Monday, July 18, 2011

An Excellent Metric for Historic Comparisons of Government Spending

I highly recommend checking out the CATO INSTITUTE's recent posting on Federal government spending.

In particular, take a look at the data contained on the link to the spreadsheet right beneath the bar chart. I think the data on the spreadsheet is quite illuminating, beyond the "Obama is leading us to disaster" narrative spun by Cato. The President's policies may very well have that affect, but the story is deeper. There is no question that the spread between government revenues (about 14.8% of GDP) vs. what the Federal Government actually spends (about 24% of GDP) is unsustainable and even terrifying. That said, it is not the first time in history.

The data on the spreadsheet goes back to the 1930s, when the government, during the height of the Great Depression was running massive budget deficits; interestingly, the percentage of federal government spending to GDP hovered around 10%, less than half what it is today. Government spending as a percentage of GDP only really spiked up with America's entry into World War II, when at its peak, government spending was over 43% of GDP.

Also, during the peak of the Reagan arms build-up in the 1980s, the spread between federal government spending and outlays was large as well, though still only about half what it is today.

Here are a few take-aways:

1) As a percentage of GDP, federal government revenues are at record lows due in large measure to the still poor economy (a high number of folks are out of work, hence lower tax revenues); and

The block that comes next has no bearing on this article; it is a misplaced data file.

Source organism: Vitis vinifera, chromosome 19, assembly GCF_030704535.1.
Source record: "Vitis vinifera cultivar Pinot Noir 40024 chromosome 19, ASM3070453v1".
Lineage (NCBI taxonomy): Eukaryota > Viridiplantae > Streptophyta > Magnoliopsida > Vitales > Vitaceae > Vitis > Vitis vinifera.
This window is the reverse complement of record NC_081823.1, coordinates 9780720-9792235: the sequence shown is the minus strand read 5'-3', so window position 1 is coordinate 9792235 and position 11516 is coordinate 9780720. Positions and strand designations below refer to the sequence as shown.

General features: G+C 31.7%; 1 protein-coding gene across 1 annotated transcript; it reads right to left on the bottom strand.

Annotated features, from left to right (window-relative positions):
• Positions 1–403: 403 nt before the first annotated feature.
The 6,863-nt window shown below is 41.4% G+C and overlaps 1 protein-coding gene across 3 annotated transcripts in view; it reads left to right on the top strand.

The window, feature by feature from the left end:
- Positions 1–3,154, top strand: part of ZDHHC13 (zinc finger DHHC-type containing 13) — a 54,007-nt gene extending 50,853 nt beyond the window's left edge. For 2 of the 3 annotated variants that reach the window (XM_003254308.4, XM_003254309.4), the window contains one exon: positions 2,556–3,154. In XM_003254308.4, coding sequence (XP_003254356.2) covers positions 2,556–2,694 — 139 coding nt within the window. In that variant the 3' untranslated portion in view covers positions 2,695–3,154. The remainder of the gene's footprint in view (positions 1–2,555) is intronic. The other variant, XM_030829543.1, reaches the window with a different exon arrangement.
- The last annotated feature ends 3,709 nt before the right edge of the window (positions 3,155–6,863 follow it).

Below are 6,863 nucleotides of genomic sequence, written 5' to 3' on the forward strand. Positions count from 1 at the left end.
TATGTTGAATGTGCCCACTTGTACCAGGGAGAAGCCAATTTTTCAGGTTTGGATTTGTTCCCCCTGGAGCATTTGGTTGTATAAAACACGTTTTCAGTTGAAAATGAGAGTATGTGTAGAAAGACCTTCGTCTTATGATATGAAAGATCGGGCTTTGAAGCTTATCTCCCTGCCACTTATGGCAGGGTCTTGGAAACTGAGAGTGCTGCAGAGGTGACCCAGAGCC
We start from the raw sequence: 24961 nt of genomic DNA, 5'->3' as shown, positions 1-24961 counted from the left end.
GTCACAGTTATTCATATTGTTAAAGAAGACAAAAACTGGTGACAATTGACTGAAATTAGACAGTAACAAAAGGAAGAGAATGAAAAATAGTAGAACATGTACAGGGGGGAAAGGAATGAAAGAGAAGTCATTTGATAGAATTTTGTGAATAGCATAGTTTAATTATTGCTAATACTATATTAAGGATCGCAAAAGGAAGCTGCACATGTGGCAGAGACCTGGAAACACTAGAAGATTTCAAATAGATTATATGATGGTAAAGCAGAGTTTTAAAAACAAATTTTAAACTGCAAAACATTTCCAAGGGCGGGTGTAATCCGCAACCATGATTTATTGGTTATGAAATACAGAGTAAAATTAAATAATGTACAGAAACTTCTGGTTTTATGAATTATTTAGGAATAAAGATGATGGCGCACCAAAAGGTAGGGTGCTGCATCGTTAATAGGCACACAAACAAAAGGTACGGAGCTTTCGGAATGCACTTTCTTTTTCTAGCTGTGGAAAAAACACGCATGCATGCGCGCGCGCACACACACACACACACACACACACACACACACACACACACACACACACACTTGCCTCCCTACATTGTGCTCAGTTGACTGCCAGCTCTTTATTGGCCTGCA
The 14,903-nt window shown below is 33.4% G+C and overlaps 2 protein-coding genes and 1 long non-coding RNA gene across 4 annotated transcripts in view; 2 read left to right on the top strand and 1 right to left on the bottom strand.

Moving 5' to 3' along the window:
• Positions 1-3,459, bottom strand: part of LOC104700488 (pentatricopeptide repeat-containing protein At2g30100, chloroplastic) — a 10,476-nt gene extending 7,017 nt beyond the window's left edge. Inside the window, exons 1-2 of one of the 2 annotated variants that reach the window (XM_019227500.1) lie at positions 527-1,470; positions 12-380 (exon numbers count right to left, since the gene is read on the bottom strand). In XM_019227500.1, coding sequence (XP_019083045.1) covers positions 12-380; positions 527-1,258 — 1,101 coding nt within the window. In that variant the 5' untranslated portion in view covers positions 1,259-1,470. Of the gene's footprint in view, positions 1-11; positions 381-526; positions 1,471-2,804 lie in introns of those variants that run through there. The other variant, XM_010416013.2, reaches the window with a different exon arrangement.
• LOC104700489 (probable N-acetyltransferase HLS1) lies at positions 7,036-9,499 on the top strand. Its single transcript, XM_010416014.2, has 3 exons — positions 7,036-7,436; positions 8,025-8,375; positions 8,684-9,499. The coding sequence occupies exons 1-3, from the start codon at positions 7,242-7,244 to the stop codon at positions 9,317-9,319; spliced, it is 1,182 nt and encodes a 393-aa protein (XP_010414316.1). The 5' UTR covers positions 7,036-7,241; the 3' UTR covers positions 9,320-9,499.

2) We have had, in modern times (beginning in the 1930s), similarly large budget deficits, though these seem larger and more persistent;  and

3) In each of the past cases, however, the high budget deficits were relatively short-term and the situation was corrected through a combination of reductions in spending and economic recovery; and

4) We had a budget surplus as recently as 10 years ago, which was preceded by a period of several years (in the late 1990s) whereby federal government spending as a percentage of GDP was declining; and

5) In the past,  high budget deficits were adopted to support "great causes", the defeat of Nazism and Imperial Japan and WWII and the defeat of the Soviet Union and its empire. What are our "great causes" today? (It is meant to be more of a rhetorical question; perhaps answered in a future post.)


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